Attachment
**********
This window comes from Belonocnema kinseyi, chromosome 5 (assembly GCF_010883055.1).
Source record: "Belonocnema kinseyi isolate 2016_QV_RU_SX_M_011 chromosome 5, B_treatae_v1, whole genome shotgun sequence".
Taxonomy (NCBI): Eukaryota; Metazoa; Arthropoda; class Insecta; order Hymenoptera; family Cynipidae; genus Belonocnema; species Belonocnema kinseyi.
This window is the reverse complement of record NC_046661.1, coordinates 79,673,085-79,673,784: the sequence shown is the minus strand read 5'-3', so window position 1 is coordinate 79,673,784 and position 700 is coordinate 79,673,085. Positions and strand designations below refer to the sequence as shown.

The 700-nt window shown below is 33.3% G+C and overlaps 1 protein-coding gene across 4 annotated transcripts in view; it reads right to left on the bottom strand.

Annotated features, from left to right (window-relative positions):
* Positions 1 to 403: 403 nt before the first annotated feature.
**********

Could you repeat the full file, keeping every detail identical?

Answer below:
This window comes from Belonocnema kinseyi, chromosome 5 (assembly GCF_010883055.1).
Source record: "Belonocnema kinseyi isolate 2016_QV_RU_SX_M_011 chromosome 5, B_treatae_v1, whole genome shotgun sequence".
Taxonomy (NCBI): Eukaryota; Metazoa; Arthropoda; class Insecta; order Hymenoptera; family Cynipidae; genus Belonocnema; species Belonocnema kinseyi.
This window is the reverse complement of record NC_046661.1, coordinates 79,673,085-79,673,784: the sequence shown is the minus strand read 5'-3', so window position 1 is coordinate 79,673,784 and position 700 is coordinate 79,673,085. Positions and strand designations below refer to the sequence as shown.

The 700-nt window shown below is 33.3% G+C and overlaps 1 protein-coding gene across 4 annotated transcripts in view; it reads right to left on the bottom strand.

Annotated features, from left to right (window-relative positions):
* Positions 1 to 403: 403 nt before the first annotated feature.